A Dangerous Mix: A Dog and a Child Under Six Without You In the Room


One of the bonuses of getting a dog before you start a family is that you then raise your child with a pet and all the wonderful benefits that will afford him. But we strongly urge you to think twice about having a baby while your dog is still a puppy — under the age of a year to a year and a half. Puppies need a considerable amount of care for their proper development and bonding, much more than an older dog. They have to be not just walked and fed but also cuddled, coddled, socialized, and trained. So, of course, do infants. In other words, it’s really hard to be raising two “babies” at the same time. Make sure you’re up to it if you’re going to go that route. If so, more sleep deprivation than usual for new parents is in your future.
Keep in mind, too, that a child younger than the age of six and a dog of any age should never, ever be left alone together, no matter how gentle the dog and no matter how sweet the child. We cannot stress this enough. Even the most wonderful well-behaved baby or preschooler in the world, as yours most certainly will be, can end up causing harm to a dog — no matter how much you instruct him not to pull the dog’s tail and otherwise treat him right.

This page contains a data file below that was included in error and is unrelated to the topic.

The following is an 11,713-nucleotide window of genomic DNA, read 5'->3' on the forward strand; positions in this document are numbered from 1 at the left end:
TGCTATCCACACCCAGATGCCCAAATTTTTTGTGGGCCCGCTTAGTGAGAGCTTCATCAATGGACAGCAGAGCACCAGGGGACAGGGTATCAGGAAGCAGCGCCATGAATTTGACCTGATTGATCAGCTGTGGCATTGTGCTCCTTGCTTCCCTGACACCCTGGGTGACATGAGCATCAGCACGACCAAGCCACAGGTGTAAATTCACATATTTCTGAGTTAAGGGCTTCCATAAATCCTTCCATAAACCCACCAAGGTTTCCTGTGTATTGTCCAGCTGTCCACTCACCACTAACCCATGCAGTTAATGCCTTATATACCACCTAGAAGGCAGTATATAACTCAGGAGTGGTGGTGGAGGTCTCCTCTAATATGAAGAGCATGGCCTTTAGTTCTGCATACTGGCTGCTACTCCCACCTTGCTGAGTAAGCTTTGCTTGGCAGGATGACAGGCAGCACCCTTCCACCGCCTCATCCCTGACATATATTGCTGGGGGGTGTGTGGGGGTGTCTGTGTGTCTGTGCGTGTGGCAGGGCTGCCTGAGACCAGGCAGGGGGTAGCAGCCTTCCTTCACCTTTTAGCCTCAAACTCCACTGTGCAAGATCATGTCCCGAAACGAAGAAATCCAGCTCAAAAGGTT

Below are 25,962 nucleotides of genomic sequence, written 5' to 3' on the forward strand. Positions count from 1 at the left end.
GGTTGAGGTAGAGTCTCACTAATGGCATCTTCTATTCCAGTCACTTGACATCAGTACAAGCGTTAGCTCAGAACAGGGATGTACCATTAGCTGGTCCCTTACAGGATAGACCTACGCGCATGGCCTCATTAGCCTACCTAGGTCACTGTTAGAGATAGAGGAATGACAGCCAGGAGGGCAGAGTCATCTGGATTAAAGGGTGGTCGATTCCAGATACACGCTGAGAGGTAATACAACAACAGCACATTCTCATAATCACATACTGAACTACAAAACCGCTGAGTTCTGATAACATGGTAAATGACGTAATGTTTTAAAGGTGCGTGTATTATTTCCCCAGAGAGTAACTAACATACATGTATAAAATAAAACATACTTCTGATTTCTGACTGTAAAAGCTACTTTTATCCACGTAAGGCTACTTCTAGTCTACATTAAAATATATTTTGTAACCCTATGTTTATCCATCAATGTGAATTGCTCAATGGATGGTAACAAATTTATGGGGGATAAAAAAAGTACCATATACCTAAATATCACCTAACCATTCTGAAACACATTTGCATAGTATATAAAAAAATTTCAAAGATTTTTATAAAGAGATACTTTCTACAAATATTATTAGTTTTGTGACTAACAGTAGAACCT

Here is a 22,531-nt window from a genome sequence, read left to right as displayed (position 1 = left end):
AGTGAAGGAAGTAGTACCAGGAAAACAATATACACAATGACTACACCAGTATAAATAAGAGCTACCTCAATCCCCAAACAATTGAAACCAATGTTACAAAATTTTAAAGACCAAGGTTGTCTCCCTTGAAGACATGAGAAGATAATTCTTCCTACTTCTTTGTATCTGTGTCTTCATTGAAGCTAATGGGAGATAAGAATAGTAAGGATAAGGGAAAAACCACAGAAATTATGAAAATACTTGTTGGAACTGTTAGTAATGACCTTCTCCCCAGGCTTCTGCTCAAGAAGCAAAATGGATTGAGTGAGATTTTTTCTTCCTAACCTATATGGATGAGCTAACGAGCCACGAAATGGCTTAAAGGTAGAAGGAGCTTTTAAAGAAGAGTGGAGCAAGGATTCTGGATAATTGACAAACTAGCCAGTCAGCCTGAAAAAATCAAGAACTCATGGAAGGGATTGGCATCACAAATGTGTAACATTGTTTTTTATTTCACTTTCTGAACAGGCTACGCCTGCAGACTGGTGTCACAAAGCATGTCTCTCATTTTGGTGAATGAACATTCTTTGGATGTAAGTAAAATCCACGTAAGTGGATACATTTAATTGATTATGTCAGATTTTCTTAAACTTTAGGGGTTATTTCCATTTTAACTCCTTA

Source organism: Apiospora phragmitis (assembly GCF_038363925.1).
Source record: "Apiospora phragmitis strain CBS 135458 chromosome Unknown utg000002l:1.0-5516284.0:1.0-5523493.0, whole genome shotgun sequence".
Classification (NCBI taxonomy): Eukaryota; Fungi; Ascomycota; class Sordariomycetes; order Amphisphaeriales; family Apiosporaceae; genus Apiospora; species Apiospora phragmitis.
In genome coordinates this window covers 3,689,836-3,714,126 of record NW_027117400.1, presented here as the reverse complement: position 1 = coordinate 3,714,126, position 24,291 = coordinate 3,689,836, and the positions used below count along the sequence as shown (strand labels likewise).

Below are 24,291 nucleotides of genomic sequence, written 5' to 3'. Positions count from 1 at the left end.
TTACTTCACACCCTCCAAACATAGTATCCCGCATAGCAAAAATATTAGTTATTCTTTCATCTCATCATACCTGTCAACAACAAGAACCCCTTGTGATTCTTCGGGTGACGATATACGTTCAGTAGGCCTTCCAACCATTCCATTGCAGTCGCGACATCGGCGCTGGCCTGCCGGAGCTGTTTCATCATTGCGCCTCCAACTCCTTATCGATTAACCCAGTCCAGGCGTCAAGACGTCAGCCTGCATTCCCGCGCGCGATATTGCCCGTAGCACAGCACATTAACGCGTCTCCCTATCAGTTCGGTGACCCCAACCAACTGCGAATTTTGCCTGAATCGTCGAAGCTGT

An infant who has started crawling will think nothing of startling a sleeping dog by bumping into him. And a toddler may want to press a dog’s eyeballs to see if they’re squidgy, like those on his teddy bear.
The dog, of course, needs to protect himself and doesn’t know his own strength. You don’t, either — and don’t want to find out should he perceive a threat from your child and take matters into his own paws while you’re out of the room. Keep in mind that even loving acts by your child may be seen as threatening and in need of retort. For instance, a toddler may want to hug a dog around the neck as a sign of affection, like he does with you. But a dog may see that as aggressive and act accordingly.
For that reason, regard a dog as you would a pot boiling over on a stove or an unprotected electric outlet. You wouldn’t leave your young child with one of those for even a second, and so it should go with your pet. If you must be out of the room, take your child under school age out of the room with you, or secure your dog in his crate or exercise pen.


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